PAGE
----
Churches Aren’t Corporations and Christians Aren’t Customers

 

OK, full disclosure; this title is a rip-off of a Rebecca Schuman piece that ran last month on Slate.com.  It’s a great editorial entitled “College Students are not Customers: a political shorthand that needs to die.” So your first task is to pause and read it, and try not to get bogged down in the comments section. (Most comments sections are unreadable, but you can tell that more than a few unemployed or underemployed academics responded to this article since the comments are uncommonly articulate.)

Now that you’re back, you should see why I am so eager to look at our churches through a similar lens. If (and this is very much a disputed “if”) we think of students as customers, then there will always be the temptation to goose the bottom line by appealing to the immediate desires of these students/customers. The analogy here is with political pandering. If all you want is someone’s vote, then you are more likely to tell them what they want to hear than to try to get them to hear the truth. So colleges and professors, when they treat students like customers, are inevitably drawn to shape curriculums and programs and even classes to fit “what the students want” instead of working to shape students through exposing them to hard ideas and holding them to high standards.

I could do a couple of things here. As a college professor I’m tempted to stay with the educational theme, but as your esteemed LE.org blogger, I’m moved to turn my attention to similar dynamics within the churches. Instead of asking the question, who are our customers, I’d phrase the issue differently. To whom should our churches be accountable? Who is our constituency?

 

There are plenty of facile answers to these questions. Off the top of my head I can think of plenty of biblical “proof texts” that might support either side. The words of Jesus, “I am the way, the truth, and the light. No one comes to the Father except through me,” seem to suggest that the sole mission of Jesus followers should be to spread the truth, regardless of what folks might want to hear. But then I think of Paul’s reminder in I Corinthians 9 that to Jews he was as a Jew while to Greeks he was a Greek. What a “seeker sensitive” sales strategy! Instead of proof texts, I’d recommend that we consider our church spaces, not as commercial spaces or even as educational spaces, but rather as workshops, places with saws and hammers, tape measurers and T-squares. Simple question: what is the relevant measure?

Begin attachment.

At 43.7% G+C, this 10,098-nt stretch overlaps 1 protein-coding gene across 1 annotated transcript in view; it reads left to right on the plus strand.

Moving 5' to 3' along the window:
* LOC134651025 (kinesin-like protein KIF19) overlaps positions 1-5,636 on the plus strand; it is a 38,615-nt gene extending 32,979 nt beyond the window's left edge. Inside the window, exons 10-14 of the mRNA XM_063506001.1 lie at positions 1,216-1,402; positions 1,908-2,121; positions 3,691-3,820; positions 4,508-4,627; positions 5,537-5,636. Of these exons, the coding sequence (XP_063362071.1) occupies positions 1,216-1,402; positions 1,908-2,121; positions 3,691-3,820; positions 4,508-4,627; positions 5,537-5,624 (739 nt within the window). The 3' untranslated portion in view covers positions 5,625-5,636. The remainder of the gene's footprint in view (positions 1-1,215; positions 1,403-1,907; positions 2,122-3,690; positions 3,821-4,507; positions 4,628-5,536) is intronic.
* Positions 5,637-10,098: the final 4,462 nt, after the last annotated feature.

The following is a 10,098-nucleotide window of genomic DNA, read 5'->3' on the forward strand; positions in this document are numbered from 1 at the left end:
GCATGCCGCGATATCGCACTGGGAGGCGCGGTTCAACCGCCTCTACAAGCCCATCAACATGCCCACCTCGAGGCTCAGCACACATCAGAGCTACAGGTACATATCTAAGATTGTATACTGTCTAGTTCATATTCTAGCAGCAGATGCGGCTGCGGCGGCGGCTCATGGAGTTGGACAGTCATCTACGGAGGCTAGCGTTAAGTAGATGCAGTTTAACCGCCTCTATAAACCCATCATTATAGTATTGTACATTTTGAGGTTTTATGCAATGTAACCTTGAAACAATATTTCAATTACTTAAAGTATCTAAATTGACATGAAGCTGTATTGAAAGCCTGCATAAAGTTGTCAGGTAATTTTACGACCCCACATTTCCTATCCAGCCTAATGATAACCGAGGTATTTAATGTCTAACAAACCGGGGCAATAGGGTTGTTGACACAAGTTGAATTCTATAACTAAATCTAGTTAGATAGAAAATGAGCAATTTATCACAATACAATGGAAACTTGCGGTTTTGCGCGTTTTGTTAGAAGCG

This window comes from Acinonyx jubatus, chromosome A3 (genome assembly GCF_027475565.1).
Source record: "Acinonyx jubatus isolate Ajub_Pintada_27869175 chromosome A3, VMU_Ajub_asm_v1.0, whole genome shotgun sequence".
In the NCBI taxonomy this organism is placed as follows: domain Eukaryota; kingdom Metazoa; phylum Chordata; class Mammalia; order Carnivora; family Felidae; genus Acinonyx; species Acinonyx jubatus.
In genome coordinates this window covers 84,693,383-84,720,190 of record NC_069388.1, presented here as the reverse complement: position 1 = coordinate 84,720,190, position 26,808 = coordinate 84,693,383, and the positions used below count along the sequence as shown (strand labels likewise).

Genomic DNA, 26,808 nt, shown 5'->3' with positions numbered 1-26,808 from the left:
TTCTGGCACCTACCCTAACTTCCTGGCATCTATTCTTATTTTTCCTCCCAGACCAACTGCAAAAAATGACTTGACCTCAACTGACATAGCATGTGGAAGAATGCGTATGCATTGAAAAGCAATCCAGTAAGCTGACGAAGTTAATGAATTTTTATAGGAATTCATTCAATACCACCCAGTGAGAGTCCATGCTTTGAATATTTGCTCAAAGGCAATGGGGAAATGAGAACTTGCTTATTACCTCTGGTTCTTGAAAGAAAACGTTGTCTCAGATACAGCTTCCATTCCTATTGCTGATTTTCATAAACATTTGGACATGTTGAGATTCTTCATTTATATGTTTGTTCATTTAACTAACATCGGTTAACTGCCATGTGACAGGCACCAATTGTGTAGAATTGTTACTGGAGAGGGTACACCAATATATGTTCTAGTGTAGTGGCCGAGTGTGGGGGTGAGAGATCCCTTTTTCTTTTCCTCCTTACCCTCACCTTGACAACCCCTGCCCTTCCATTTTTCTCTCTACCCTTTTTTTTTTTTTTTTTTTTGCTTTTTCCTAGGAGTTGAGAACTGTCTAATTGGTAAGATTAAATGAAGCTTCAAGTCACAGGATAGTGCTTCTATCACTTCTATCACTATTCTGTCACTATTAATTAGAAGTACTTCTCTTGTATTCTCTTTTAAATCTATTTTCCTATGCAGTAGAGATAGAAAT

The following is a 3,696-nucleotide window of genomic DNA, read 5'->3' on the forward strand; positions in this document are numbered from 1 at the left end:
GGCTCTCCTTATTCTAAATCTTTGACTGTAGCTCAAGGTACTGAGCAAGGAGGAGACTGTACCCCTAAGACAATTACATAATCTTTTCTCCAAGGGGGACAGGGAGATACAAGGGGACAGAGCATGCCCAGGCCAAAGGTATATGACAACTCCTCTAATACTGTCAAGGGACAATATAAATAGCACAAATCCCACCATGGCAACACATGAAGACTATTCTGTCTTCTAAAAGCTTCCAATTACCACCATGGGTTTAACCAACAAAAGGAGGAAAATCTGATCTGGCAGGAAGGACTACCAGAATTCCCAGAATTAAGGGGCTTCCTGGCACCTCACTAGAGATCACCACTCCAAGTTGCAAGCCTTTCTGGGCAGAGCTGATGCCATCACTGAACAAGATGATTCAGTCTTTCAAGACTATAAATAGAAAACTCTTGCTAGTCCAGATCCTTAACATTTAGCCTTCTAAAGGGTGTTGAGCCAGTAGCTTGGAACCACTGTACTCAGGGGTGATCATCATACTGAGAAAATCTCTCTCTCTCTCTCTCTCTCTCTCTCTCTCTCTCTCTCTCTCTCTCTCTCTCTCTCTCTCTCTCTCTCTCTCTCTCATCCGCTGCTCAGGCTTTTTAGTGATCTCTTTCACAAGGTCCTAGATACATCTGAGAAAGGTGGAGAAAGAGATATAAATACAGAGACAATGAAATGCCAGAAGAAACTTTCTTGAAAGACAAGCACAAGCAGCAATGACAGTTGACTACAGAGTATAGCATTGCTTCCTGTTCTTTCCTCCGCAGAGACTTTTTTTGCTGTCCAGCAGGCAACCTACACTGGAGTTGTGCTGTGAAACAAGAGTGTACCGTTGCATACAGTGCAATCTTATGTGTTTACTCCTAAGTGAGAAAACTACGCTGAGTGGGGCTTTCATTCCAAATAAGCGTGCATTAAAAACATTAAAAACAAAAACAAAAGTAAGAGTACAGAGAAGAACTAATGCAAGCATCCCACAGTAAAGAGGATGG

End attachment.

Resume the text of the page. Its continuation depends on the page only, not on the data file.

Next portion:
If you’ve ever worked with standard framing lumber, then you know the dirty little secret: a 2x4 is nowhere near 2x4 inches. It’s much closer to 1.5x3.5”. So do we use that nominal 2x4 to measure the tape measure and declare the markings on the tape too long, or do we measure the 2x4 using the tape as the standard and note the fact that the 2x4 falls short? What is the relevant measure? The answer here is obvious, but it is much less so in our churches.

The old joke about finding good restaurants when you’re in a new city is to follow those who would likely know. If you want good Korean food, look for Koreans. If you want good Mexican food, look for Mexicans. If you want good English food, look for a French restaurant! (Perhaps the worst joke in LE.org history.) Does this logic hold when looking for churches or even good educational institutions? If we want a good church, can we not simply follow the crowd? This would, of course, mean adopting the wrong measure, by allowing popularity to serve as a measure of truth and goodness. We mustn’t forget that more people saw Hot Tub Time Machine 2 than Selma, and Bud Light routinely outsells Bell’s Two Hearted Ale.

The fact is that this question isn’t even interesting enough to justify the last two paragraphs. We know that popularity does not correlate with quality, a point that Schuman makes regarding higher education as well. So why do we continue to chase (not the almighty dollar, though church budgets may have more of an effect than we’d like to admit) after the mirage that “customer approval” is some kind of marker of effectiveness or quality or even truth? The truth is—and even as I write this I know that I only rarely agree in practice with the point I’m about to make—I don’t what a church or a pastor that make me happy or coddle me or pander to me. I want a wall. Something or someone that pushes back against me and corrects my bad habits and stands as a measure over against my self-assertions. I have more than enough corporations and billboards and telemarketers telling me what they think I want to hear. I don’t need the same from a church or a pastor. I do not want to be marketed to. “To preach” may have a negative connotation today but that’s what I want. A preacher and a church and a scripture and a tradition that is strong enough to push back against me. I need a religious measure that isn’t afraid to tell me what I don’t want to hear, one that will hold me to a standard.

Do not treat me like a customer, because I’m not always right.

Part of the Emergent Church backlash against the Seeker Sensitive movement (Wow, that’s a bunch of Evangelical jargon I just dropped on you.) is the claim that the SSM turned popularity and accessibility into the sole markers of success. These mega churches became the Wal-Mart’s of the Christian world, offering ample parking, minimal commitment, and next to no challenging pushback. No doubt this criticism is something of a caricature, but it voices a legitimate concern. Churches are not corporations and must not be measured by the same standards of popularity and market sector dominance.

The next time you’re sitting on some church committee or volunteering for a project, ask yourself about your church’s or group’s “marketing strategy.” Are we working to give the people what they want, or to address a genuine need? Often those two will not be the same.